In honor of our upcoming event on baseball and new forms of journalism at Boston College, I offer a hastily put together list of my top 10 favorite baseball books:
The Catcher was a Spy by Nicholas Dawidoff, I’m Glad You Didn’t Take it Personally by Jim Bouton, Juiced by Jose Canseco, Going the Other Way by Billy Bean, Men at Work by George Will, Moneyball by Michael Lews and a lot of more famous books I haven’t read but could pretend I have by listing them here.
Wonderful/terrible scenes of Miguel Tejada’s life growing up in the Dominican Republic. Narrative is a little jumbled as it moves back and forth between Tejada’s story and the history of Latin baseball, but it excels both in terms of baseball journalism and social analysis.
For a few minutes after reading it I wanted to be too cool for it, so I tried to dismiss it as “basically just if Don Delillo fictionalized his own version of Ball Four.” Then I realized that would be one of my favorite possible books. So, this is one of my favorite books.
Not just about baseball, but if I didn’t put this on I’d have to list Bo Knows Bo, which is not a reasonable thing to do. Weinreb tells you stories from the 80s, many of which involve Bo, and all of which 30ish year old sports fan already know all about. And yet he makes these stories sort of collide and connect in new ways that bring them totally new (and way more fun) meanings.
Imagine if Lena Dunham were half as needy, twice as witty and wrote about baseball.
I read this when I was seven, so don’t quote me, but I think it’s about a kid who can’t hit, but then a fake Babe Ruth may or may not appear to him in a vision, then he becomes so good that he either hits a home run or gets IBB’d every time. So if you thought something was missing from the Game of Shadows version of the Barry Bonds affair, here’s a theory at least.
A very famous, very great book. For all of its tell-all, look-what-Mickey Mantle-did! appeal, the best parts are when Bouton brings to life unusual, unfamous characters like Norm Miller or George Bamberger.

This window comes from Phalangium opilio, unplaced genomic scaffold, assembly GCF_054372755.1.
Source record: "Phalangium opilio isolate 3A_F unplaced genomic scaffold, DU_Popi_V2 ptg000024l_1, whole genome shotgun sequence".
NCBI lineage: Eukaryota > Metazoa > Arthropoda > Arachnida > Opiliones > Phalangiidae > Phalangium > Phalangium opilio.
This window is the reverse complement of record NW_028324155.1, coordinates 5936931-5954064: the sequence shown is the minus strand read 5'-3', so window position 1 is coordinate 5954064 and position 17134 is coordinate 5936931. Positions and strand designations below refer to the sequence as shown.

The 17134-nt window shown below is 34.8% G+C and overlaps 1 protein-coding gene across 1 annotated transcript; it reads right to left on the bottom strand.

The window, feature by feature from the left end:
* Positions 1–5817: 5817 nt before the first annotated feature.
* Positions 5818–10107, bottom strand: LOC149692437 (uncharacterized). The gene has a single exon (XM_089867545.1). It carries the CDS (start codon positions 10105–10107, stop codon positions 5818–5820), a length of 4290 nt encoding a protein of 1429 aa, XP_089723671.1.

A comic short story collection of and about the 1910s. Reading it is sort of a hybrid experience of studying baseball history and following a narrative. Parts remain funny and certain character traits still seem witty and insightful, but mostly its just fun because the narrator in your head keeps reverting to an old-timey radio guy voice.
All of the annual abstracts are wonderful, but this one is my favorite, primarily for the “Rookie” study. In it, James breaks a lot of new, analytical ground on things such as how a player’s age impacts his future value. But what’s most impressive and interesting is his direct, unapologetic look at the way race impacts a player’s development over the course of his career. James grapples, displaying admirable nuance and clarity, with the fact that white players lose their speed faster than black players, as evidenced by a simple but persuasive empirical analysis. He complicates the simple race-genetics argument in a way you probably wouldn’t expect from a baseball preview book written almost 30 years ago.
It’s maybe a little prone to cultural essentialism, but Whiting’s account of baseball in Japan is equally illuminating and entertaining. It’s about the late 80s so both Japan and America have changed, but nonetheless this book remains the best example I know of using sport to explain the difficulties of intercultural communication.